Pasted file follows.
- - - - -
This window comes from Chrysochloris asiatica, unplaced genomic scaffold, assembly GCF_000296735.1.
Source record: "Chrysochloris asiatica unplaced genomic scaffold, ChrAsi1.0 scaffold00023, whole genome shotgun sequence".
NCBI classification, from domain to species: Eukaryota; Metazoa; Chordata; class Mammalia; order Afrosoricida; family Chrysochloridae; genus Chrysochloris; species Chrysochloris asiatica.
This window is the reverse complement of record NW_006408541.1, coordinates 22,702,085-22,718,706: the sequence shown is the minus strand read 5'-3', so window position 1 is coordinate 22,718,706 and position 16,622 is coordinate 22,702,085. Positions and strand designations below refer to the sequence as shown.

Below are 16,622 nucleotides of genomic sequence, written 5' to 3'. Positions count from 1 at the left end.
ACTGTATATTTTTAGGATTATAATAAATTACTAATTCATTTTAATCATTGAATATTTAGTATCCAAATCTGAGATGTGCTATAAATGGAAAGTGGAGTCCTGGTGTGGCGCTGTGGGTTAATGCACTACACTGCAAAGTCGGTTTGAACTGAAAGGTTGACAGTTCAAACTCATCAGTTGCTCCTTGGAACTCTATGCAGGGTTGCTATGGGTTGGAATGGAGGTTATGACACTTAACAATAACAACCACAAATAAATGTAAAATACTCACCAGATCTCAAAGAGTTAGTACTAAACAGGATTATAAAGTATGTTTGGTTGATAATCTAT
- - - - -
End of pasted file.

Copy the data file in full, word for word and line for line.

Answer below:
This window comes from Chrysochloris asiatica, unplaced genomic scaffold, assembly GCF_000296735.1.
Source record: "Chrysochloris asiatica unplaced genomic scaffold, ChrAsi1.0 scaffold00023, whole genome shotgun sequence".
NCBI classification, from domain to species: Eukaryota; Metazoa; Chordata; class Mammalia; order Afrosoricida; family Chrysochloridae; genus Chrysochloris; species Chrysochloris asiatica.
This window is the reverse complement of record NW_006408541.1, coordinates 22,702,085-22,718,706: the sequence shown is the minus strand read 5'-3', so window position 1 is coordinate 22,718,706 and position 16,622 is coordinate 22,702,085. Positions and strand designations below refer to the sequence as shown.

Below are 16,622 nucleotides of genomic sequence, written 5' to 3'. Positions count from 1 at the left end.
ACTGTATATTTTTAGGATTATAATAAATTACTAATTCATTTTAATCATTGAATATTTAGTATCCAAATCTGAGATGTGCTATAAATGGAAAGTGGAGTCCTGGTGTGGCGCTGTGGGTTAATGCACTACACTGCAAAGTCGGTTTGAACTGAAAGGTTGACAGTTCAAACTCATCAGTTGCTCCTTGGAACTCTATGCAGGGTTGCTATGGGTTGGAATGGAGGTTATGACACTTAACAATAACAACCACAAATAAATGTAAAATACTCACCAGATCTCAAAGAGTTAGTACTAAACAGGATTATAAAGTATGTTTGGTTGATAATCTAT